The role of IL-17 and IL-22 in the immune response to infection and colonisation with S. pneumoniae

Ritchie, Neil Douglas (2016) The role of IL-17 and IL-22 in the immune response to infection and colonisation with S. pneumoniae. PhD thesis, University of Glasgow.

Due to Embargo and/or Third Party Copyright restrictions, this thesis is not available in this service.

Abstract

Introduction: Streptococcus pneumoniae is an important cause of morbidity and mortality worldwide and a leading cause of pneumonia, bacteraemia and meningitis. Nasal colonisation is a vital prerequisite to disease. Memory T cells and the cytokine IL-17 has been reported to be required for the control of murine nasal colonisation and humans have pneumococcus specific memory T cells but the role of IL-17 in invasive pneumococcal disease remains poorly understood.
Methods: Human pneumococcus specific T cells from peripheral blood using a co-culture model. Young and old adults as well as patients with invasive pneumococcal disease were included. A mouse model of colonisation and disease was used to assess the role of IL-17 and the related cytokine IL-22 in naïve mice using transgenic mice deficient in IL-17 and IL-22 signalling. Data from this model was supplemented with next generation sequencing to investigate the microbiome and prokaryotic transcriptome during colonisation and infection respectively .
Results: Pneumococcal specific memory T cells were identified in human peripheral blood samples and some of these expressed IL-17, IL-22 and interferon-γ following clonal stimulation. IL-17 expressing T cells arose from the CCR6+ subset of T cells. The memory T cell responses of young and old adults were compared. Young adults had greater T cell proliferative in response to pneumococci than old adults and also less expressed more IL-17, IL-22 and interferon-γ.
Two principal models of pneumococcal disease were investigated in animal models. TIGR4 is a highly invasive strain which causes bacteraemia while SRL1 causes severe pneumonia and empyema. RNA-Seq was used to identify differential gene expression in infection relative to growth in broth. Peak IL-17 and IL-22 are production occurs within hours of induction of infection and the likely source of IL-17 was identified as γδ lymphocytes. When IL-17RA-/- mice were infected either strain they demonstrated decreased neutrophil recruitment to blood and lung. TIGR4 infected IL-17RA-/- mice had decreased survival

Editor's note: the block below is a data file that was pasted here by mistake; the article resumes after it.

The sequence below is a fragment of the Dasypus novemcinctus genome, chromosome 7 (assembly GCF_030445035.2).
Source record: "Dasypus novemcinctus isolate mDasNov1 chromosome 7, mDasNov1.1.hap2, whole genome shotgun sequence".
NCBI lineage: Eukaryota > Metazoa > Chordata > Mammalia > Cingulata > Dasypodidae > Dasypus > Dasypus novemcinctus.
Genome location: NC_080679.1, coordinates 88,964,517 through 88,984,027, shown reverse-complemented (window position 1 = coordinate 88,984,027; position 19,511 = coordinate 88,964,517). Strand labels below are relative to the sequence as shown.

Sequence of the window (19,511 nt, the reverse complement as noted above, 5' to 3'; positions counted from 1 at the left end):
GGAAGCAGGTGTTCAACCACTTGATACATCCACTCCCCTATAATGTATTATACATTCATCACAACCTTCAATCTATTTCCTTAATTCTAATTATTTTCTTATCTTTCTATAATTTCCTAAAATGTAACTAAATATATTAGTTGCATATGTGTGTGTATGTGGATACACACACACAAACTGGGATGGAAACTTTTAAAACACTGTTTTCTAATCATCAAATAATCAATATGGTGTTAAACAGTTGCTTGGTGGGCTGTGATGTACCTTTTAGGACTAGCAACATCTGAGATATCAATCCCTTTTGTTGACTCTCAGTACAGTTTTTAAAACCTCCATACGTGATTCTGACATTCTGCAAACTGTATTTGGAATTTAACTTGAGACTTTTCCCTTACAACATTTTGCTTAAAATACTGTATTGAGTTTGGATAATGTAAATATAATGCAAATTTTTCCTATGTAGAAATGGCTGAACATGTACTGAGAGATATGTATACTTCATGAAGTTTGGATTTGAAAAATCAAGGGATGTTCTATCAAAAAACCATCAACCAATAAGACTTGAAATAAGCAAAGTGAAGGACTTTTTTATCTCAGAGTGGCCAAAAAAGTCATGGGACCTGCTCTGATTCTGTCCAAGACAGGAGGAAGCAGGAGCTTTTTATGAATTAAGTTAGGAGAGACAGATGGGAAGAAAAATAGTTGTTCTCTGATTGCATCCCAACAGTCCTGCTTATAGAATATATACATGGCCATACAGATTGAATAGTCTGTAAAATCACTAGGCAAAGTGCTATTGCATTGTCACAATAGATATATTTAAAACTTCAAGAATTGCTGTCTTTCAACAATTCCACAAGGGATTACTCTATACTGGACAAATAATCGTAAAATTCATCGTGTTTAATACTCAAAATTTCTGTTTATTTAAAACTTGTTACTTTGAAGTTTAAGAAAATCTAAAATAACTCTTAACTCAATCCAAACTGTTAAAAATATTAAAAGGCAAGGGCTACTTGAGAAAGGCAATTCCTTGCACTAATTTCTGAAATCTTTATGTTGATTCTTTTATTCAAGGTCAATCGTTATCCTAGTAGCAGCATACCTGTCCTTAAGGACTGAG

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whereas SRL1 infected IL-17RA-/- mice had increased survival. TIGR4 is significantly more susceptible to neutrophil phagocytosis than SRL1 in vitro and experiments with mice depleted of neutrophils suggested that neutrophils were important in the survival difference demonstrated between strains. Subsequent studies with a further pneumonic strain (serotype 6B) also demonstrated increased survival in IL-17RA-/- mice. IL-17 was important in the control of nasal colonisation with both TIGR4 and SRL1. The nasal microbiome of IL-17RA-/- mice was significantly less diverse than that of wild type mice with the microbiome dominated by a small number of bacterial species. IL-22-/- mice had impaired resolution of inflammation and increased collagen deposition in lungs following treatment of pneumonia compared to wild type.
Conclusions: IL-17 is an important component of the immune response to pneumococcal disease although it can be either beneficial or harmful depending on the pneumococcal strain and site of infection. Further work will expand on the role of this cytokine in colonisation and disease.

Item Type: Thesis (PhD)
Qualification Level: Doctoral
Keywords: Streptococcus pneumoniae, pneumococcus, pneumonia, IL-17, IL-22, innate immunity, neutrophils, nasal colonisation.
Subjects: Q Science > QR Microbiology > QR180 Immunology
Colleges/Schools: College of Medical Veterinary and Life Sciences > Institute of Infection Immunity and Inflammation > Bacteriology
Supervisor's Name: Evans, Prof. Tom J.
Date of Award: 2016
Embargo Date: 1 February 2019
Depositing User: Neil D Ritchie
Unique ID: glathesis:2016-7095
Copyright: Copyright of this thesis is held by the author.
Date Deposited: 15 Mar 2017 10:10
Last Modified: 15 Mar 2017 10:39
URI: http://theses.gla.ac.uk/id/eprint/7095

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